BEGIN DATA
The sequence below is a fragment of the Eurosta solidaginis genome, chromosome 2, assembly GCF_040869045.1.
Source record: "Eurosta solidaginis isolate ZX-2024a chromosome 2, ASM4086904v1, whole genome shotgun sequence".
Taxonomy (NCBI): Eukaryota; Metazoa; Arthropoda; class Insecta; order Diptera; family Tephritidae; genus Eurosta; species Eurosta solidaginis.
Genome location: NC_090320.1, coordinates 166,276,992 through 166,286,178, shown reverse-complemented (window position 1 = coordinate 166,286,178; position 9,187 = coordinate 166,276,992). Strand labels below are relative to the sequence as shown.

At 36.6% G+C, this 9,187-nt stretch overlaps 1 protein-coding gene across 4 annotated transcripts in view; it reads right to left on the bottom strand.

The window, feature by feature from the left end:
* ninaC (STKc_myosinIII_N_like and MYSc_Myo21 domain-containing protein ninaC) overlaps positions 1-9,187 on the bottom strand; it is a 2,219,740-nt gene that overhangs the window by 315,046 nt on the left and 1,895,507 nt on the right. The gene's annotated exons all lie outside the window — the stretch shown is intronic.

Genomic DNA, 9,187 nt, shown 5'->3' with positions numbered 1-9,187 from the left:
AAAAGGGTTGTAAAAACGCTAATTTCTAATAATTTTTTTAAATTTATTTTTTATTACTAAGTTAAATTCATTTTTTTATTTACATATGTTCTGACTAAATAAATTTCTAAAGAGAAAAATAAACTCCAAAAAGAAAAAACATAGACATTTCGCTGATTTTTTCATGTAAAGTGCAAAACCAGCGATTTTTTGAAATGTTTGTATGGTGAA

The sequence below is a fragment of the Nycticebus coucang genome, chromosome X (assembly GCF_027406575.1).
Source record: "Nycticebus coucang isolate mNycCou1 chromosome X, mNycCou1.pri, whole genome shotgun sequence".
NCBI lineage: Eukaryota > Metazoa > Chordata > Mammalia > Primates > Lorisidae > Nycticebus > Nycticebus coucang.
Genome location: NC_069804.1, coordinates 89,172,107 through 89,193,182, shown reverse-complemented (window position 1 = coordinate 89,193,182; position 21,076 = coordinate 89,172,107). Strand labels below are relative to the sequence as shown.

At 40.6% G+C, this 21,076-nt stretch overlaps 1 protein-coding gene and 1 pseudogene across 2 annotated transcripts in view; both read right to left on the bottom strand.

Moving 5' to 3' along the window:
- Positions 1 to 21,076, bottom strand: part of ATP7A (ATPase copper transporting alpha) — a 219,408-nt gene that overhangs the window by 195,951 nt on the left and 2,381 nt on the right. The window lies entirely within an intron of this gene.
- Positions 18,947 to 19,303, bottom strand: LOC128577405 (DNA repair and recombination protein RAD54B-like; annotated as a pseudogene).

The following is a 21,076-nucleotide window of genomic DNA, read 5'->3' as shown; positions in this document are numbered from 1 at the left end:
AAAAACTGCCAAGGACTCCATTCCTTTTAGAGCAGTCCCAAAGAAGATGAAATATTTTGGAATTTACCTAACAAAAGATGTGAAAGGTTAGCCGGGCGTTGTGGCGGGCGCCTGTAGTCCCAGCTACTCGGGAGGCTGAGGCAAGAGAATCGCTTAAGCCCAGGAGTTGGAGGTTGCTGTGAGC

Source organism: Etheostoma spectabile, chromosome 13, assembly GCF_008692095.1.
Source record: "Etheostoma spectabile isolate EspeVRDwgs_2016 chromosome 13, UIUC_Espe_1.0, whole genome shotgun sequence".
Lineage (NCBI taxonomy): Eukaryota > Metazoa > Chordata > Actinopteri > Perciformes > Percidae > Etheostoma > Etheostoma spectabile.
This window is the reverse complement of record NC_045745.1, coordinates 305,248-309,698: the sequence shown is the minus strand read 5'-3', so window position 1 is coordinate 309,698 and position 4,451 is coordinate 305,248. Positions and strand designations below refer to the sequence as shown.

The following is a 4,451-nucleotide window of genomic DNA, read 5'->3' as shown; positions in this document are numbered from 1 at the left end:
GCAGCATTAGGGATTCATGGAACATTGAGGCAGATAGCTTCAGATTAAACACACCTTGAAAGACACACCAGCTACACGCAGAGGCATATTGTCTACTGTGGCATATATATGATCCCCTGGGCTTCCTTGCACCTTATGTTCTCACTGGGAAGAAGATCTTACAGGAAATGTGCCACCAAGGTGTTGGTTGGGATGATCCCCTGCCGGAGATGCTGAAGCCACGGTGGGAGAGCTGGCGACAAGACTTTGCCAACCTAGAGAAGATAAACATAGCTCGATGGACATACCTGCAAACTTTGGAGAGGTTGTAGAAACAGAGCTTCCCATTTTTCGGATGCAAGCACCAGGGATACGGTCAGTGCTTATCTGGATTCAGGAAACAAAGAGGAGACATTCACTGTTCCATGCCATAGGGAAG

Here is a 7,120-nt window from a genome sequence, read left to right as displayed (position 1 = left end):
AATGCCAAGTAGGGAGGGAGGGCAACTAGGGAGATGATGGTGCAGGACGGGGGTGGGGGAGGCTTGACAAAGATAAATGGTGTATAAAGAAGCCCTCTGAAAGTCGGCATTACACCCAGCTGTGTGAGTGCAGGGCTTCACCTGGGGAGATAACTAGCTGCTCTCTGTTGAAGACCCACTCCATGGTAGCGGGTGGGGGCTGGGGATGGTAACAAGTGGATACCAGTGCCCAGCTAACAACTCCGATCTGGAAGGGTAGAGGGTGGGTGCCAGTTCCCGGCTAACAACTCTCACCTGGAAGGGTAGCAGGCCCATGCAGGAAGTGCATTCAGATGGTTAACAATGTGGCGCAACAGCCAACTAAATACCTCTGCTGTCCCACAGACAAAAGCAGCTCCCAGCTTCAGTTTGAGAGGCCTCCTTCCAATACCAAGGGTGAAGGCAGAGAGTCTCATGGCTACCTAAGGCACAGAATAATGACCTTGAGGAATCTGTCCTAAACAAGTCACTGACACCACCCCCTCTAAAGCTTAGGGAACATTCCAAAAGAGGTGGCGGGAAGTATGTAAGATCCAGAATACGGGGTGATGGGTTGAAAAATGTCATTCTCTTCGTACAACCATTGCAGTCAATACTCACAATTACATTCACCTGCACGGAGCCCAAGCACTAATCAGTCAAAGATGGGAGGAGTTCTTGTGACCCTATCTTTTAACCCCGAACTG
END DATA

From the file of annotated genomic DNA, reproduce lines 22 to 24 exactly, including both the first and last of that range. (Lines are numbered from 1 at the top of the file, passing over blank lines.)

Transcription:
Lineage (NCBI taxonomy): Eukaryota > Metazoa > Chordata > Actinopteri > Perciformes > Percidae > Etheostoma > Etheostoma spectabile.
This window is the reverse complement of record NC_045745.1, coordinates 305,248-309,698: the sequence shown is the minus strand read 5'-3', so window position 1 is coordinate 309,698 and position 4,451 is coordinate 305,248. Positions and strand designations below refer to the sequence as shown.

The following is a 4,451-nucleotide window of genomic DNA, read 5'->3' as shown; positions in this document are numbered from 1 at the left end: